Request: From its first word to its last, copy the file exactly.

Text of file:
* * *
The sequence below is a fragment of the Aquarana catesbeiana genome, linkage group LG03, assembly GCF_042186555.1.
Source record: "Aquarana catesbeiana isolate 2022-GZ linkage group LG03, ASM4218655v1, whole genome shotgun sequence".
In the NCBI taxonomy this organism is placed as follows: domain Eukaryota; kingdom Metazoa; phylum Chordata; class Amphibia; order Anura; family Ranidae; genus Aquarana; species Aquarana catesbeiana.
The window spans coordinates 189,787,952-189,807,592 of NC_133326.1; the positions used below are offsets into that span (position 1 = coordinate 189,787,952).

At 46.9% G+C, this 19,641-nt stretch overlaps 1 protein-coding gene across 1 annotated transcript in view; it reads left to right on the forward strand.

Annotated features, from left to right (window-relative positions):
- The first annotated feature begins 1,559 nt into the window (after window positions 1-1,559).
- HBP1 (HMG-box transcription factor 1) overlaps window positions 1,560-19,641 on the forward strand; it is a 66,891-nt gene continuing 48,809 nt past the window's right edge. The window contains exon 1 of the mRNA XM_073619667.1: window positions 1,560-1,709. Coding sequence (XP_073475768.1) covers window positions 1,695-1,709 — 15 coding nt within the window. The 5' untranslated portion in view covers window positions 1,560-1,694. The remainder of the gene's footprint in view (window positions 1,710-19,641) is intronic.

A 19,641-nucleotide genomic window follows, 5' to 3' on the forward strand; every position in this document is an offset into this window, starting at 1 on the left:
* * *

The sequence below is a fragment of the Aquarana catesbeiana genome, linkage group LG03, assembly GCF_042186555.1.
Source record: "Aquarana catesbeiana isolate 2022-GZ linkage group LG03, ASM4218655v1, whole genome shotgun sequence".
In the NCBI taxonomy this organism is placed as follows: domain Eukaryota; kingdom Metazoa; phylum Chordata; class Amphibia; order Anura; family Ranidae; genus Aquarana; species Aquarana catesbeiana.
The window spans coordinates 189,787,952-189,807,592 of NC_133326.1; the positions used below are offsets into that span (position 1 = coordinate 189,787,952).

At 46.9% G+C, this 19,641-nt stretch overlaps 1 protein-coding gene across 1 annotated transcript in view; it reads left to right on the forward strand.

Annotated features, from left to right (window-relative positions):
- The first annotated feature begins 1,559 nt into the window (after window positions 1-1,559).
- HBP1 (HMG-box transcription factor 1) overlaps window positions 1,560-19,641 on the forward strand; it is a 66,891-nt gene continuing 48,809 nt past the window's right edge. The window contains exon 1 of the mRNA XM_073619667.1: window positions 1,560-1,709. Coding sequence (XP_073475768.1) covers window positions 1,695-1,709 — 15 coding nt within the window. The 5' untranslated portion in view covers window positions 1,560-1,694. The remainder of the gene's footprint in view (window positions 1,710-19,641) is intronic.

A 19,641-nucleotide genomic window follows, 5' to 3' on the forward strand; every position in this document is an offset into this window, starting at 1 on the left: